Labour Continues

Approximately 10 pm, August 19, 2012

       I was surprisingly calm as we drove to the hospital; I was relieved that the time had come. Growing up, I had always looked forward to this moment. Becoming a parent was something I had cherished over the past 41 weeks. Now that moment was imminent.

labour3

       We checked into the birthing wing of the hospital and waited for the doctor to check my wife for dilation. After the examination, the doctor said she was three centimetres dilated and ready to move into a birthing suite. My wife received the epidural shortly after arriving in the birthing suite. She had planned on having an epidural, and I fully supported this decision. Part of my job during this process was to encourage my wife, supporting her decisions in ensuring her utmost comfort. The epidural helped her relax and relieved a lot of her discomfort and pain. I thought, “Wow, this is really happening!” The finality of our 41-month journey was inching closer.  My mother-in-law arrived at this point, to lend her support and help us through the birthing process. By now, Nikki was hooked up to a machine that monitored her contractions and our baby’s heartbeats, and the nurse was explaining the birthing procedure from here onward. Before she left, the nurse told us that she would be back approximately once an hour to check up on us.labour1

      A doctor came to do a routine check–up after a couple of nurse visits. He said Nikki was progressing as expected. I couldn’t take my eyes off the heart-rate and contraction monitor. “This is intense,” I thought to myself about my only connection to the baby. It was a unique and unexplainable feeling to know I was about to finally meet this person, and that my only connection to the baby at this moment was listening to its heartbeat. Progress slowed over the next three hours, and it was an exhausting experience. I had to maintain my focus, though, stay patient and be calm in order to support my wife.

       Nikki had now been in labour for about eight hours. My brave wife was exhausted, drugged up and emotional. She’d reached five centimetres around the six-hour mark, but hadn’t progressed. So, the doctor decided to break her water to help move the labour along. It seemed like this 41-week journey just wouldn’t end. One hour later, the doctor came to check the dilation. Unfortunately, breaking her water hadn’t helped. The doctor said my wife’s cervix was swelling, and he could feel the baby’s head. He confirmed that the baby’s heart rate was fine, and that mom was OK, too. He was concerned, however, that the dilation wasn’t progressing past five centimetres. He then informed us that he now planned on checking her dilation every hour. The next few hours were agonizing; time was moving like molasses in January.

       At the 13th hour, the doctor informed us that my wife’s dilation still hadn’t progressed, and her cervix was continuing to swell.  The baby was trying hard to move through the birth canal, but couldn’t because the baby was hitting its head against my wife’s cervix, because it wasn’t dilating past the five-centimetre mark. Fortunately, the baby’s heart rate was still safe, and there wasn’t reason for concern. We were then informed that a C-section was becoming a more likely option, because there was no guarantee that Nikki’s cervix would dilate to the 10 centimetres necessary for a vaginal birth. The doctor’s concern was that it would get to a point where Nikki would need an emergency C-section; not an ideal situation or the safest thing for mom or baby.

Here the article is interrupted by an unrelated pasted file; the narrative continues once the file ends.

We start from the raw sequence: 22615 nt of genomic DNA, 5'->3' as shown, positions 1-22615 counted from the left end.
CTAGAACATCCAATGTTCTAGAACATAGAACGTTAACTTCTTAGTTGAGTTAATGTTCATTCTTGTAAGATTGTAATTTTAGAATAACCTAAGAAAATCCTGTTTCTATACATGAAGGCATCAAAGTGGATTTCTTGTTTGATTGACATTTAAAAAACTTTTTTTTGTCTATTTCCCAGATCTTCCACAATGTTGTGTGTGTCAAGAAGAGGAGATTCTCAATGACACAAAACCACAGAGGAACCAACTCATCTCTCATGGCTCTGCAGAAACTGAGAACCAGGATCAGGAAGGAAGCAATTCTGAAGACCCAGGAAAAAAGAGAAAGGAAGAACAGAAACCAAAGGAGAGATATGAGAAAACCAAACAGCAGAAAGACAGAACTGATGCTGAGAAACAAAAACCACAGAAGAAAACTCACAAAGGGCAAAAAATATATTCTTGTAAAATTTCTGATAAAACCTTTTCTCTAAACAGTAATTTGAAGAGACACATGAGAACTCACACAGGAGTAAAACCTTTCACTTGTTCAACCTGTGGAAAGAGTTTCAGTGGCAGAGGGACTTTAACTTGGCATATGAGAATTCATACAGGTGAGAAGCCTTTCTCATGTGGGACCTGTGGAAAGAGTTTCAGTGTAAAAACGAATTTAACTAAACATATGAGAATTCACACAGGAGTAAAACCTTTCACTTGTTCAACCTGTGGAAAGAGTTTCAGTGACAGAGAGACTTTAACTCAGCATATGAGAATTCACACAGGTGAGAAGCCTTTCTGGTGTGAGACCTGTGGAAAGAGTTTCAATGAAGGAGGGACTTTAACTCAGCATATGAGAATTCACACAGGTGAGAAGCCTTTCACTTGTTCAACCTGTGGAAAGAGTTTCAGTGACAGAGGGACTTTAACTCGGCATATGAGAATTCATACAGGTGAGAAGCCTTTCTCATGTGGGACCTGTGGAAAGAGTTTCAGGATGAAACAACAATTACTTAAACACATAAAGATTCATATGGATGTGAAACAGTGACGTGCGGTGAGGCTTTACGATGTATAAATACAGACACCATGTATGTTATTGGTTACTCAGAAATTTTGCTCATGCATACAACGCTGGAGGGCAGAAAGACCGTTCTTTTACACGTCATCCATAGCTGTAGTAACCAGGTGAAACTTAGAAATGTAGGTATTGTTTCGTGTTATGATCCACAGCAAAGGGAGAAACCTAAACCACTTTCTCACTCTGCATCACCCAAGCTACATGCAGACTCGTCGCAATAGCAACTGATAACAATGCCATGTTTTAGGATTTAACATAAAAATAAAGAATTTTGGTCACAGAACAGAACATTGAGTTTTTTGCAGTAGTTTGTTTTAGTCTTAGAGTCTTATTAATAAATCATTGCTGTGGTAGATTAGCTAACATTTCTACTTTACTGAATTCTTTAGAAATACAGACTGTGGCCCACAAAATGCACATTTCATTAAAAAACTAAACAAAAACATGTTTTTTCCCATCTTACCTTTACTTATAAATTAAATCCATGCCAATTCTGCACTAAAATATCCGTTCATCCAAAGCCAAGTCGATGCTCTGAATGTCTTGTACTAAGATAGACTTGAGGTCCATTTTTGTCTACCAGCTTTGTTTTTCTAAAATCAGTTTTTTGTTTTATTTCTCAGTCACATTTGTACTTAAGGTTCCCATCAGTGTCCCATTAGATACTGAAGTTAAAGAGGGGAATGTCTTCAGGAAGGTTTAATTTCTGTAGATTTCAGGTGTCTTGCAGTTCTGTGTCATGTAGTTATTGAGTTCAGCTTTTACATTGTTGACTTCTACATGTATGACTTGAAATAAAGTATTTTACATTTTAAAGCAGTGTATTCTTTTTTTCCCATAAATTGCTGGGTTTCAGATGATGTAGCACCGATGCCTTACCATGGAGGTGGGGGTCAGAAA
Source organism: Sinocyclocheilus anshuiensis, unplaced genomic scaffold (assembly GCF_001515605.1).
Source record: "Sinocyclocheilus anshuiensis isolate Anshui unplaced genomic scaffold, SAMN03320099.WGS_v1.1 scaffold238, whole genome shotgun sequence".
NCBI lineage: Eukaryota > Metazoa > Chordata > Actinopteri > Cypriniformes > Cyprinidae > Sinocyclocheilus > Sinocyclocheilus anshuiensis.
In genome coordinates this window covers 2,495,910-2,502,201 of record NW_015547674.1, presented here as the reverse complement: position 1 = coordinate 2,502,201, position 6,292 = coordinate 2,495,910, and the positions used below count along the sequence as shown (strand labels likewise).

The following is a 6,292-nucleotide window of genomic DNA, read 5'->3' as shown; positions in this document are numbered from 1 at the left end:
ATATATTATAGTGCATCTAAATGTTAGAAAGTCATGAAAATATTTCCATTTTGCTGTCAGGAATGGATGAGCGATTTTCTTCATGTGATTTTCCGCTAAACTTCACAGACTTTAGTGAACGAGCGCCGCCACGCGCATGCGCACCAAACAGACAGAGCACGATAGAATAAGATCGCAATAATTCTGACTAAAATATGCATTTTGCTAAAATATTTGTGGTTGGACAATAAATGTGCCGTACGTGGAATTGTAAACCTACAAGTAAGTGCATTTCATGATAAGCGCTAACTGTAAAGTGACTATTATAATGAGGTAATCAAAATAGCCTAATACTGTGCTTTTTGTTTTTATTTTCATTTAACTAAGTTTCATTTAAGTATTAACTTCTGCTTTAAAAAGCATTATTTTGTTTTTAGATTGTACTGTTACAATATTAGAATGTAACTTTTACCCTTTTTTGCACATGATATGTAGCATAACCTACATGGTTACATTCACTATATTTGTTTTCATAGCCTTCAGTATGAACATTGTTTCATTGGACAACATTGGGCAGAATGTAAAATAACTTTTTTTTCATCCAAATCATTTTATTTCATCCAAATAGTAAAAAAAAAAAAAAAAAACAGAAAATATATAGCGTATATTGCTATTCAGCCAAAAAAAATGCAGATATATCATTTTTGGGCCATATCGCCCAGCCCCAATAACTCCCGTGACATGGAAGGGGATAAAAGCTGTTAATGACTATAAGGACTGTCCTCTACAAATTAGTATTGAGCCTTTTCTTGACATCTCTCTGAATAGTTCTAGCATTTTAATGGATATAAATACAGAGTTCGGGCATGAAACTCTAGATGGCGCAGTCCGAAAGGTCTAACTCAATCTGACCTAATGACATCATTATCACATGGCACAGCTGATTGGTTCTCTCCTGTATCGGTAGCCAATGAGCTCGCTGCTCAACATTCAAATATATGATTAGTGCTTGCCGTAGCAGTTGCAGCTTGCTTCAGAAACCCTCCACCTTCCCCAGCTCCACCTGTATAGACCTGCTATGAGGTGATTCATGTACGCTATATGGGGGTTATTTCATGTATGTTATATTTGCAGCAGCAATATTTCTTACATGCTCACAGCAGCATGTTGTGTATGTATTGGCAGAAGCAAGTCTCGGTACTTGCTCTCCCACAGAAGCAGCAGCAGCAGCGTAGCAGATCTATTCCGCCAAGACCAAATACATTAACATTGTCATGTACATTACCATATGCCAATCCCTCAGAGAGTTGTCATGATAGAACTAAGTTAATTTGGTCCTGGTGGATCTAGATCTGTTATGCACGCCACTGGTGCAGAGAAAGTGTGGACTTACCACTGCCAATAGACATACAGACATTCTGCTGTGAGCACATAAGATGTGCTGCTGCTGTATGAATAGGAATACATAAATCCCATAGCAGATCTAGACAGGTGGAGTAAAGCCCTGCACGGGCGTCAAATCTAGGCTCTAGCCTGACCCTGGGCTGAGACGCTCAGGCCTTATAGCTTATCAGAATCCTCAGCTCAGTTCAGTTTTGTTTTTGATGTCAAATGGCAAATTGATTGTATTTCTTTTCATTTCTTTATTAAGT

This was an emotional moment for Nikki and I as soon-to-be parents. We had hoped for a vaginal birth, but, most importantly, for mom and baby to be safe and healthy. We weren’t going to be stubborn if we needed to change our plan.

       This was the scenario in a nutshell: four to five hours of early labour at home, 13 hours of labour in the hospital and hardly any sleep, coupled with the pressures of a labouring wife and impending first-time parenthood. The doctor told us if we wanted to pursue the vaginal birth we could, but Nikki and baby would have to be monitored closely. We were given an hour to decide what to do, because if we chose the caesarean, they needed to prepare the operation room.
Once the doctor left the room, the soon-to-be mom and dad, and maternal grandma shed some tears. The process was beyond exhausting. The build-up was intense, but we decided it was best to go through with the caesarean.  Ensuring the safe arrival of our child, along with a healthy mom, were our top priorities; we were simply unwilling to compromise. The desire for, and the social pressure of, having a vaginal birth were simply non-existent at this time.

       After 17 hours of labour and 41 weeks of pregnancy, it was finally time for our little one to enter the world. We informed the nurse we wanted the C-section. WOW-we were almost there!

About Pappa Life

I'm a new dad. I've gone through a lot of personal growth in the past few years. I'd like to one day share this experience. For now, I want to participate in the blogging community in order for me to learn about myself and others. Through this i hope to improve my life spiritually, physically and mentally in order to become a better person which will make me a better dad.

Posted on December 19, 2012, in birth, Fatherhood, labour, parenting, Pregnancy and tagged , , , , , , , , , , . Bookmark the permalink. Leave a comment.

Leave a Reply

Fill in your details below or click an icon to log in:

WordPress.com Logo

You are commenting using your WordPress.com account. Log Out / Change )

Twitter picture

You are commenting using your Twitter account. Log Out / Change )

Facebook photo

You are commenting using your Facebook account. Log Out / Change )

Google+ photo

You are commenting using your Google+ account. Log Out / Change )

Connecting to %s

%d bloggers like this: